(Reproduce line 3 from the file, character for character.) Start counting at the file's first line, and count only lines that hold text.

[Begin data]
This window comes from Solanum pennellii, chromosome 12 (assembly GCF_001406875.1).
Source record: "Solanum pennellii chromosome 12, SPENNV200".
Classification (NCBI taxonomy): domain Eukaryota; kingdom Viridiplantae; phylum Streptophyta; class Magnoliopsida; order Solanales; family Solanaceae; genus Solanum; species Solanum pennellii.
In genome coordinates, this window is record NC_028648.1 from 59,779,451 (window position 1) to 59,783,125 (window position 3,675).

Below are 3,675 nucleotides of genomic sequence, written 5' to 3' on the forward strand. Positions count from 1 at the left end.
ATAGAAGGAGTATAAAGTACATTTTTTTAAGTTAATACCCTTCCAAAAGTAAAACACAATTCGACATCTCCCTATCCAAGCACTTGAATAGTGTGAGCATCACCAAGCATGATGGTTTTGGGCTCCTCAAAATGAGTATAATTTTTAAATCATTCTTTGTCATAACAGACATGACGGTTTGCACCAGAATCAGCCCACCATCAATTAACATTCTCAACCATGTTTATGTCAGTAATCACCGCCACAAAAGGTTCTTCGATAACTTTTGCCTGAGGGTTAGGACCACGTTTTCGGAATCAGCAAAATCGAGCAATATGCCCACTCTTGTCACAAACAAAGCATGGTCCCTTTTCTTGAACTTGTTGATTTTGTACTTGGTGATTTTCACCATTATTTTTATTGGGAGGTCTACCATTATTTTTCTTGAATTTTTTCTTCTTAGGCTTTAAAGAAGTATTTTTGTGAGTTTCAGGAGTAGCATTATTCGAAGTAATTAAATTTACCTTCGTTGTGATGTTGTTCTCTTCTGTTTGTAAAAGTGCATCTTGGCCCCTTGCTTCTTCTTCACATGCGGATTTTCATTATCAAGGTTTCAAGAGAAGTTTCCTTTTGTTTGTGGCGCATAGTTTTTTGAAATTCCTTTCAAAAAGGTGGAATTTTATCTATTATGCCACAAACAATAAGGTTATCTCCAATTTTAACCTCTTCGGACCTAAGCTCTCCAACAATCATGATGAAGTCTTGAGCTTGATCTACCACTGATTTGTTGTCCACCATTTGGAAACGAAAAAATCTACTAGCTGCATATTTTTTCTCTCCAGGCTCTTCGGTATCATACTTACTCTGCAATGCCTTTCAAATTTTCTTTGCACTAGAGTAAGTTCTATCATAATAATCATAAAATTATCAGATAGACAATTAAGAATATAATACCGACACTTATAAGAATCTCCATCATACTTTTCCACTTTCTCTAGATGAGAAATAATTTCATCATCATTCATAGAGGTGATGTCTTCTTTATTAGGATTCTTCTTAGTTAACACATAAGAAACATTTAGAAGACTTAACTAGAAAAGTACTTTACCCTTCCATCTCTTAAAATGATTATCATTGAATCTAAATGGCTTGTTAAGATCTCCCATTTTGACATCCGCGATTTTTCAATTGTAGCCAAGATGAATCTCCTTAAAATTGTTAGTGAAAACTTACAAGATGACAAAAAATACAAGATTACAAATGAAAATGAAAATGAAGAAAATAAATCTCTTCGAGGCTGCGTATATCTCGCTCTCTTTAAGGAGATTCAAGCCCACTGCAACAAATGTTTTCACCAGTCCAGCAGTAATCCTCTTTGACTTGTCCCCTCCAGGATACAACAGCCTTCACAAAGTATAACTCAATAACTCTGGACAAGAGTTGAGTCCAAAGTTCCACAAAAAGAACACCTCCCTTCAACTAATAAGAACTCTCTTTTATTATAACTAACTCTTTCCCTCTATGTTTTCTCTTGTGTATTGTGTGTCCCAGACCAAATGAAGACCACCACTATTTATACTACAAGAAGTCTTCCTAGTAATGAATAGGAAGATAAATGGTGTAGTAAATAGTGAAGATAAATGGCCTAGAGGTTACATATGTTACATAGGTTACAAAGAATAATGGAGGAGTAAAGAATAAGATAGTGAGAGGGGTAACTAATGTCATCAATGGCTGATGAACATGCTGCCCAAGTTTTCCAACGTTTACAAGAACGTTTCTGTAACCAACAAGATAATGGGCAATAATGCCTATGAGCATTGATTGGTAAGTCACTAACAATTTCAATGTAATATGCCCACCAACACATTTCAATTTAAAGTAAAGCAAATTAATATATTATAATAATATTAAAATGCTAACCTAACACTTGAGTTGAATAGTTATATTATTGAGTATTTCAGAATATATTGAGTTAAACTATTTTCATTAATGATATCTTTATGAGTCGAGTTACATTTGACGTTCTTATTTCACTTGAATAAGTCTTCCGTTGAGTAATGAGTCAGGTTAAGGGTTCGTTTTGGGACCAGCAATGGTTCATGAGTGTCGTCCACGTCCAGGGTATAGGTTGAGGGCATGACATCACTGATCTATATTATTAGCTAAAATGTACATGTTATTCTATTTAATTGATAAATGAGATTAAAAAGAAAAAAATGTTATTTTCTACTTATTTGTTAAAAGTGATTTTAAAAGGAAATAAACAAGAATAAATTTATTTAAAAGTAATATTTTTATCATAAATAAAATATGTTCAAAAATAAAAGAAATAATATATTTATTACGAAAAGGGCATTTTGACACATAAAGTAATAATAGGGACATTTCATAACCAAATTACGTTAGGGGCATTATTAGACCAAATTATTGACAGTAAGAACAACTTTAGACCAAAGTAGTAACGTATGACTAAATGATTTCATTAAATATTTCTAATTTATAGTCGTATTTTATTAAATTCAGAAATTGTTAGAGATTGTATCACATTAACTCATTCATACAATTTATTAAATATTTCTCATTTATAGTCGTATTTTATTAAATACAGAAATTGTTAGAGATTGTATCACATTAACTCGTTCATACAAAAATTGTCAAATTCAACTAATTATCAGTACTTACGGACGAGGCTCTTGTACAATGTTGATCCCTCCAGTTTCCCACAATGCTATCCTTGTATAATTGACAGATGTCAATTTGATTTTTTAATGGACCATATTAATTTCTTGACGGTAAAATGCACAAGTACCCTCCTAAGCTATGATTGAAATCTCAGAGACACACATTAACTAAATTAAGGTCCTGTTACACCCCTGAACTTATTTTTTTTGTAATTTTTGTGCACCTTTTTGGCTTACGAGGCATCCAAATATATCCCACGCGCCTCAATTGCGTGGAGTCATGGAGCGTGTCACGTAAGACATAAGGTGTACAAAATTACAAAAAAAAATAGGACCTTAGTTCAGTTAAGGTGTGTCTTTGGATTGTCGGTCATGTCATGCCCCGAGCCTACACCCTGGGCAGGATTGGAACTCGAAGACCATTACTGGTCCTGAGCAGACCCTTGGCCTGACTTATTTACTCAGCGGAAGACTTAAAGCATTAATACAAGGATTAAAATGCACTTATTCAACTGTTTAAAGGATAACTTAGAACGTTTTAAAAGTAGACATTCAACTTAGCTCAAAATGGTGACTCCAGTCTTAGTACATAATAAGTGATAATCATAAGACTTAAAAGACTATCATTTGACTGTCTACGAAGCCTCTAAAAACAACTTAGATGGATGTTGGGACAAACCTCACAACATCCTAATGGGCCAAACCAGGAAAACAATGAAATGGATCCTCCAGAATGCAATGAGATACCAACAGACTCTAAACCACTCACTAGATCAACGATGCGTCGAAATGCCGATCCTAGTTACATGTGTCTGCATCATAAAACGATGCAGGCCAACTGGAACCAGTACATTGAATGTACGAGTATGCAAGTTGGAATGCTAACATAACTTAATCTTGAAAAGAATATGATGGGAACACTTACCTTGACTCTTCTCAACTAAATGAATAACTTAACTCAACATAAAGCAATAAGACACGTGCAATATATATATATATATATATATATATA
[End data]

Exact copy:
Classification (NCBI taxonomy): domain Eukaryota; kingdom Viridiplantae; phylum Streptophyta; class Magnoliopsida; order Solanales; family Solanaceae; genus Solanum; species Solanum pennellii.